BERKSHIRE HATHAWAY INC.
Goodwill and its Amortization: The Rules and The Realities
This appendix deals only with economic and accounting Goodwill – not the goodwill of everyday usage. For example, a business may be well liked, even loved, by most of its customers but possess no economic goodwill. (AT&T, before the breakup, was generally well thought of, but possessed not a dime of economic Goodwill.) And, regrettably, a business may be disliked by its customers but possess substantial, and growing, economic Goodwill. So, just for the moment, forget emotions and focus only on economics and accounting.
When a business is purchased, accounting principles require that the purchase price first be assigned to the fair value of the identifiable assets that are acquired. Frequently the sum of the fair values put on the assets (after the deduction of liabilities) is less than the total purchase price of the business. In that case, the difference is assigned to an asset account entitled "excess of cost over equity in net assets acquired". To avoid constant repetition of this mouthful, we will substitute "Goodwill".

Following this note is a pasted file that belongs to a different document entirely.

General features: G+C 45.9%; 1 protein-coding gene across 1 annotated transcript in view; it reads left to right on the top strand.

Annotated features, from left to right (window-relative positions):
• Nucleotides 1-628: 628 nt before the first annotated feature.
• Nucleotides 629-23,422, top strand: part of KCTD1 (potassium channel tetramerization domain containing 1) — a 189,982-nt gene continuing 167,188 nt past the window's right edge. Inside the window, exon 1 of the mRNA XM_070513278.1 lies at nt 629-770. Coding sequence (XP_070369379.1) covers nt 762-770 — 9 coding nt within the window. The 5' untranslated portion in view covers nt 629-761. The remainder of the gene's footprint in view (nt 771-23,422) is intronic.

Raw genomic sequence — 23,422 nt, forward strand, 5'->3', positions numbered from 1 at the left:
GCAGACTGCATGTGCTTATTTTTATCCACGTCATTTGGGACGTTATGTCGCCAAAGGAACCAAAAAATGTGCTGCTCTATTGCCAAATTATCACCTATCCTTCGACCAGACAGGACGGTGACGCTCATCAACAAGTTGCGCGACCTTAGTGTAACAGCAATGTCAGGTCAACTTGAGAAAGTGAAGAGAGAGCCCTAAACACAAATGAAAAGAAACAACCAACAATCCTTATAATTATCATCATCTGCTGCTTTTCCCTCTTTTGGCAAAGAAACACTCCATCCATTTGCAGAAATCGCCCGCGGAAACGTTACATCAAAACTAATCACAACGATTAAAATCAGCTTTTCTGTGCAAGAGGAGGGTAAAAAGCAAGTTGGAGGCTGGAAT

Accounting Goodwill arising from businesses purchased before November 1970 has a special standing. Except under rare circumstances, it can remain an asset on the balance sheet as long as the business bought is retained. That means no amortization charges to gradually extinguish that asset need be made against earnings.
The case is different, however, with purchases made from November 1970 on. When these create Goodwill, it must be amortized over not more than 40 years through charges – of equal amount in every year – to the earnings account. Since 40 years is the maximum period allowed, 40 years is what managements (including us) usually elect. This annual charge to earnings is not allowed as a tax deduction and, thus, has an effect on after-tax income that is roughly double that of most other expenses.
That’s how accounting Goodwill works. To see how it differs from economic reality, let’s look at an example close at hand. We’ll round some figures, and greatly oversimplify, to make the example easier to follow. We’ll also mention some implications for investors and managers.